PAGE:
Jezdimir Knezevic of the MIRCE Akademy published a paper with the title above and I have a few comments.
In the article, Jezdimir suggests that the statistical approach to describing the world about us is fundamental flaws and not inherently useful for our use. He compares a mathematical/statistical approach to a scientific approach and finds the stats wanting.
Let’s take a critical look at the topic of this paper and conclusions.
With kind permission of Jezdimir you may find a copy of the paper available for download at the Crimson Publishers site.
The paper’s abstract is:
According to Knezevic  the purpose of existence of any functionable system is to do function ability work, which is considered to be done when the expected measurable function is performed through time. However, experience teaches us that in-service life of functionable systems is frequently beset by undesirable in-service disturbances resulting from a variety of physical mechanisms (overstress, wear out, natural phenomena and human interventions), some of which result in hazardous consequences to: the users; the natural environment; the general population and businesses. During the last sixty years, Reliability Theory has been used in an effort to predict these occurrences of undesirable in-service disturbances (frequently called failures). However, mathematically and scientifically speaking, the accuracy of these predictions, at best, were only ever valid to the time of the occurrence of the first undesirable in-service event, which is far from satisfactory in the respect of its expected life. Consequently, the main objective of this paper is to raise the question, how reliable are reliability predictions, based on the Reliability Function, in terms of mathematical and physical truth?.
The Gist of the Paper with Comments
The paper starts with a rundown of why the work of reliability minded people matters. I agree that we work to reduce the occurrence of failures and the resulting consequences of those failures.
Then the paper touches on a bit of history. Recounting the use of reliability statistics in the 1950’s along with associated development work since that start. Defining reliability, the probability aspect of the reliability function along with the expansion to the reliability of a system.
What is missing from this history is the accompanying work on the physics of failure approach. The work to fundamentally understand how items fail and the work to model those behaviors. The work in the scientific approach to reliability, unfortunately, takes longer, a larger investment, and still is unable to account for all the variables a particular item may encounter.
The discussion then focuses on the ‘mathematical truth of a reliability function’. It breaks down the necessary consistency of mathematics and the ability of the mathematical functions and equations to just exist within the world of mathematics. Jezdimir then lists about a dozen simplifying assumptions or conditions necessary for the math to work – essentially stated the math of a reliability function has no ability to deal with variability.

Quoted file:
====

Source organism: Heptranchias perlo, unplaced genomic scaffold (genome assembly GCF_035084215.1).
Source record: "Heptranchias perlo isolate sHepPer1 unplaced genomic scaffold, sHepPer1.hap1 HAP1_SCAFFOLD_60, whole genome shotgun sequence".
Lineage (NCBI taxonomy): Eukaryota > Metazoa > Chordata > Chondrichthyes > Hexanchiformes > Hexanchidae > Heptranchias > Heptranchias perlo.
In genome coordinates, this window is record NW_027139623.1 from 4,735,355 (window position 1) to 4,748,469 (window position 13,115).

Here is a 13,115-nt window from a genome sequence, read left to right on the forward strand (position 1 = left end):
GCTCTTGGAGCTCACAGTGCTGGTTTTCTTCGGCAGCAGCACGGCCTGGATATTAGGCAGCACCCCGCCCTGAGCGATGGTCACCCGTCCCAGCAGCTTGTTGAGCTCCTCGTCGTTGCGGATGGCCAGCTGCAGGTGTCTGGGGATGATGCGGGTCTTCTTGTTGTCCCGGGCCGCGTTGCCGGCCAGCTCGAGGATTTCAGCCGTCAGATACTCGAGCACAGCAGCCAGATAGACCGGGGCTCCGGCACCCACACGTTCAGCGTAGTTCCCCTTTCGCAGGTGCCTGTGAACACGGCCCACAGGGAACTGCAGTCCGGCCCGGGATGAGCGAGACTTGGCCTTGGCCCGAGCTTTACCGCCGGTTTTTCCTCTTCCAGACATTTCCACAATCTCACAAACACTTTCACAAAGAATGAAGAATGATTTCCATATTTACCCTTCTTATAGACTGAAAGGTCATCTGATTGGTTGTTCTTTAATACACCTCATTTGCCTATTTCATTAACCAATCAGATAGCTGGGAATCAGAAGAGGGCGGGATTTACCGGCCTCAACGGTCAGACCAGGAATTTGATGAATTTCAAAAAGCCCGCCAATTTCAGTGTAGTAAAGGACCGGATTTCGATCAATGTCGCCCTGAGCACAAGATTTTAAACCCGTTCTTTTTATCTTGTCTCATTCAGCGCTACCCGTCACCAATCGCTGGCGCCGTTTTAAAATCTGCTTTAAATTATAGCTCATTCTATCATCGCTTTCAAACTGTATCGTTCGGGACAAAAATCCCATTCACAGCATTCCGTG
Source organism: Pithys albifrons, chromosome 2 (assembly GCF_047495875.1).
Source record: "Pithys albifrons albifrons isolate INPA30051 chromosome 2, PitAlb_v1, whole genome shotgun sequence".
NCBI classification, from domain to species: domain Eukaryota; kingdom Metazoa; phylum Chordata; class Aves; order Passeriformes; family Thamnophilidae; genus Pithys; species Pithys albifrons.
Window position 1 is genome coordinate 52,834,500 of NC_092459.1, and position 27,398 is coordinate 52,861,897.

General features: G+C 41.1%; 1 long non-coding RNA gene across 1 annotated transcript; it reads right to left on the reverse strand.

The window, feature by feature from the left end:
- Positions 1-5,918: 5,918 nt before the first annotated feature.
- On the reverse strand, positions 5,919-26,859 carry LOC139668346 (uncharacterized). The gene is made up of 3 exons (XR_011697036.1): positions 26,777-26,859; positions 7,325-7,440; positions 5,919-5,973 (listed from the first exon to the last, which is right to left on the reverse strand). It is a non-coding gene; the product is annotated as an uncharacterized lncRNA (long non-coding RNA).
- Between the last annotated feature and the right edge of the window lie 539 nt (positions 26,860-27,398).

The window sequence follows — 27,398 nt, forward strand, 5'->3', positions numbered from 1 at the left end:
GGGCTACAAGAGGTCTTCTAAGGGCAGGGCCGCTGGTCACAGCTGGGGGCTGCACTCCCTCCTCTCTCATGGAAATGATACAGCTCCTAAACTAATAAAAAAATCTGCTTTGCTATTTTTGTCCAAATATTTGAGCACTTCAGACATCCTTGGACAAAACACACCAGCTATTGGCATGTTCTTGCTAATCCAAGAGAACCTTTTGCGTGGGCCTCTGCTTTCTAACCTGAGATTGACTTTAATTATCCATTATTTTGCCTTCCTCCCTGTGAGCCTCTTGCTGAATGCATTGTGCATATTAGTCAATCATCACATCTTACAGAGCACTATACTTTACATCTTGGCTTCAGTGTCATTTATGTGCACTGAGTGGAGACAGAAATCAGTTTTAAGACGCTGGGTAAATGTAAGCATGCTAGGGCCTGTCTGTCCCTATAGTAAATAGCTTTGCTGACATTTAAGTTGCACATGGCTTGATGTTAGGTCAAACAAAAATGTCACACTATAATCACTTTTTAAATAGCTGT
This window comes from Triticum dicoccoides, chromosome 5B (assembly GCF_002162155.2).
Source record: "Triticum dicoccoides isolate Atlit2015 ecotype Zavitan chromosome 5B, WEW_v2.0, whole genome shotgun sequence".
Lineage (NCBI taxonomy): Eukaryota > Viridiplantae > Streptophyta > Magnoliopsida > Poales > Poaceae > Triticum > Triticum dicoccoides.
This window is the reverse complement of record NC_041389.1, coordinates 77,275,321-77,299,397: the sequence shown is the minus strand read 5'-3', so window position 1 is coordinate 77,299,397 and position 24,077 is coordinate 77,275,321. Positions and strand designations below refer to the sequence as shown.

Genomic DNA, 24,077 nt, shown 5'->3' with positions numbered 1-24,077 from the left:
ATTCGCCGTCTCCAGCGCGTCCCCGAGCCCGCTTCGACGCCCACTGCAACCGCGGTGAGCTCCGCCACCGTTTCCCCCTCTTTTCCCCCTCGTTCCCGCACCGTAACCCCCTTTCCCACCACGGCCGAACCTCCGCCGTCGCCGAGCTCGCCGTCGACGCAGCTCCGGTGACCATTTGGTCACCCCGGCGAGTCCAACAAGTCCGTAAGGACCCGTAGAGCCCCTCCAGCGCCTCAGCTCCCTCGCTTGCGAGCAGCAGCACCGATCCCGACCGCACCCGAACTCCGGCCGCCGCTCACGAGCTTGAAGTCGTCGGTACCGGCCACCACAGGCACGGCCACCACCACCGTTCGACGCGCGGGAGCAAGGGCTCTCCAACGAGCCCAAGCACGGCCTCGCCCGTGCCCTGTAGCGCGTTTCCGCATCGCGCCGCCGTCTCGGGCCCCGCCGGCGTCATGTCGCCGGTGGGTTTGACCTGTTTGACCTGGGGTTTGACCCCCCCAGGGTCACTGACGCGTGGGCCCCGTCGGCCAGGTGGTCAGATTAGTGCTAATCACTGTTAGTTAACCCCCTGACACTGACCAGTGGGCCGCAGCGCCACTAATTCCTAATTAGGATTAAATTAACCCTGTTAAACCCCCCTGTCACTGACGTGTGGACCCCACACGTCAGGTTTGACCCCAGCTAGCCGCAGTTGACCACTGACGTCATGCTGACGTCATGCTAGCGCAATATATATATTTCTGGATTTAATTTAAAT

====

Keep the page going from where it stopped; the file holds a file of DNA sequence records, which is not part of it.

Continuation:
During the discussion of the scientific approach to reliability engineering, or the ‘physical truth of reliability function’ he expounds on the messiness of the world in which our items and systems exist. The comparison is summarised by:
Physics, unlike mathematics, is a systematic study of our universe and its rules.
A key fault of the mathematical approach seems to focus on the use of MTBF (and related ill-conceived measures commonly used in reliability work). The use of MTBF in contracts and predictions do not have any basis in mathematics or the physical world when used poorly.
My Review and Comments
In my view of the world, even in a deterministic (scientific) formula, we are using many of the tenets and axioms of good mathematics. As an example, if describing the diffusion of oxygen through a polymer tube wall, we gather the relevant information and arrange the data into a formula for a calculation of the diffusion rate and resulting accumulation over time.
We use math to describe the physical world behavior of diffusion.
Now let’s say the polymer material has some variability in its permeability, or in the wall thickness, or the environment varies its atmospheric pressure. These are real-world occurrences and using statistics (the language of variability) we can expand our deterministic formula to include the actual world variability.
We use the reliability function to describe the real world variability of time to failure, often due to the real-world variability that leads to differences in time to failure for a population of items.
I do agree that if we limit our reliability work to the exponential distribution reliability function, along with the common practice of ignoring variability, we are not doing useful or meaningful work.
There is a middle space ignored in the paper that acknowledges the physics and crude variability of the world along with the power of statistical based mathematics to describe that world. When used well combine science-based models adapted to adequately describe the variability of stresses, materials, uses, etc. we find results that are actually useful.
One last point, I also agree that creating reliability estimates if from any sphere or combination of approaches and is not checked with actual performance is a fruitless exercise. We need learn and continue to learn about the systems we create and the world they exist and along the way provide increasingly useful and practical reliability functions describing the world as it is and as it is expected to perform.
Take some time to read the paper and please comment below. One of my assumptions about creating and publishing a technical paper is to further the discussion and understanding of us all. Join the discussion and let’s continue to learn together.